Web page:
Insect herbivores face multiple challenges to their ability to grow and reproduce. Plants can produce a series of defenses that disrupt and damage the herbivore digestive system, which are heightened upon injury by insect feeding. Additionally, insects face threats from virulent microorganisms that can incur their own set of potential costs to hosts. Microorganisms that invade through the digestive system may function in concert with defenses generated by plants, creating combined assailments on host insects. In our study, we evaluated how tomato defenses interact with an enteric bacterial isolate, Serratia marcescens, in the corn earworm (Helicoverpa zea). We performed bioassays using different tomato cultivars that were induced by methyl jasmonate and larvae orally inoculated with a S. marcescens isolate. Untreated corn earworm larval mortality was low on constitutive tomato, while larvae inoculated with S. marcescens exhibited > 50% mortality within 5 days. Induction treatments elevated both control mortality (~ 45%) and in combination with S. marcescens (> 95%). Larvae also died faster when encountering induced defenses and Serratia. Using a tomato mutant, foliar polyphenol oxidase activity likely had stronger impacts on S. marcescens-mediated larval mortality. Induction treatments also elevated the number of bacterial colony-forming units in the hemolymph of larvae inoculated with Serratia. Larval mortality by S. marcescens was low (< 10%) on artificial diets. Our results demonstrate that plant chemical defenses enhance larval mortality from an opportunistic gut microbe. We propose that the combined damage from both the plant and microbial agent overwhelm the herbivore to increase mortality rates and expedite host death.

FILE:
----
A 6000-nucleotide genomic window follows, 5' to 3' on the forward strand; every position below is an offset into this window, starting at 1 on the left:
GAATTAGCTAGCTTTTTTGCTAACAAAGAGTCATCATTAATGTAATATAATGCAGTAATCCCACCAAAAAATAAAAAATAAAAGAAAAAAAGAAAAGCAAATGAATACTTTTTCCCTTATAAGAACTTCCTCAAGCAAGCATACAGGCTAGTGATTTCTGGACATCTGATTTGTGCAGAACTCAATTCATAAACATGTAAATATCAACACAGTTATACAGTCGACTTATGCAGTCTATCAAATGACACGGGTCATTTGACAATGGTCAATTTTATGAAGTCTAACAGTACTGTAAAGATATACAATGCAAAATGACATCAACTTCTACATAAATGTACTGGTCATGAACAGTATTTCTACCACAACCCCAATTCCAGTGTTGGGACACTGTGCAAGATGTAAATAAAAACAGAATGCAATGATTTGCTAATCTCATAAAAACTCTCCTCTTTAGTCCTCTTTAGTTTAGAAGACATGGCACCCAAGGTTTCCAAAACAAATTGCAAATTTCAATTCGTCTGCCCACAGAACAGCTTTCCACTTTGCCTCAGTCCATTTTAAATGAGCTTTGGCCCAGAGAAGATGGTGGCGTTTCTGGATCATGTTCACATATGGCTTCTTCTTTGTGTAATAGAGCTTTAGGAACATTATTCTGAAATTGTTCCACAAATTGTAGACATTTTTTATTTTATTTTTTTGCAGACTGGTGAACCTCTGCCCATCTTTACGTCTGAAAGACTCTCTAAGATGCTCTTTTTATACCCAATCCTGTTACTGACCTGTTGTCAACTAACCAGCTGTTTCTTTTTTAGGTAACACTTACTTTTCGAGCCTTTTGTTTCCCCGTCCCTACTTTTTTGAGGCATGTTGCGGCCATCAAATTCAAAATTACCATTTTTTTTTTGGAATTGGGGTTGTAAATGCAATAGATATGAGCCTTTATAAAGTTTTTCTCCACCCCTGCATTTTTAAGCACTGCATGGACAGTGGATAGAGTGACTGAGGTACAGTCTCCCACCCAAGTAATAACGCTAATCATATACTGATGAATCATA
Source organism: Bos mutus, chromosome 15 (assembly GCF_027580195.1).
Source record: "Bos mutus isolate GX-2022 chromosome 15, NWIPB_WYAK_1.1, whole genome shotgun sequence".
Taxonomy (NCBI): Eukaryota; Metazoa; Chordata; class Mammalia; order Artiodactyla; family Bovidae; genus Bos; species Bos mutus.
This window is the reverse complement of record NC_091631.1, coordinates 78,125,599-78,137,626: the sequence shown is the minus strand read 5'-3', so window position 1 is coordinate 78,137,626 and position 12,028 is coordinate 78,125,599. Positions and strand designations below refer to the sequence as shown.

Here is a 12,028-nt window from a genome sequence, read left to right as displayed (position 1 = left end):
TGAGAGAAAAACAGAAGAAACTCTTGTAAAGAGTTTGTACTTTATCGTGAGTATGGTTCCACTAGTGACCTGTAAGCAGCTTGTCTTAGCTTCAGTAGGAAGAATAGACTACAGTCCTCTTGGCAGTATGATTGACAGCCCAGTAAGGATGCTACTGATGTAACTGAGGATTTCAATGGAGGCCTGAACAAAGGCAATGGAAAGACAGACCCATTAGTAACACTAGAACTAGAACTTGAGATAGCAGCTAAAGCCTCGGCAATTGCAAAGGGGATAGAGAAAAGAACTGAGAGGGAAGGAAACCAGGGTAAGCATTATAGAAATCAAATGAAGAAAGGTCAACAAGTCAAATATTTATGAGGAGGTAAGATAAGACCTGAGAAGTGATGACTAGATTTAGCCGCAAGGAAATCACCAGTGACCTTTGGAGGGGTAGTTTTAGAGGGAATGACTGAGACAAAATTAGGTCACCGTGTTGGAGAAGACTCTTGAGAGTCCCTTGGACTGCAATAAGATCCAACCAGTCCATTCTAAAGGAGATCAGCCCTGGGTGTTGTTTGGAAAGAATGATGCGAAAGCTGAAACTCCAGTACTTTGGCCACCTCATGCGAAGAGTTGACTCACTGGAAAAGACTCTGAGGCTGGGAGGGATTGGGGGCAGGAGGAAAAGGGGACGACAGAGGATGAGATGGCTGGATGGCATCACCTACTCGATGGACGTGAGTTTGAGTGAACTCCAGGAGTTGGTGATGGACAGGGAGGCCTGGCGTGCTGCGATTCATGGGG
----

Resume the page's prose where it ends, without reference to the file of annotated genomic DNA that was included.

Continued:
All Science Journal Classification (ASJC) codes
- Ecology, Evolution, Behavior and Systematics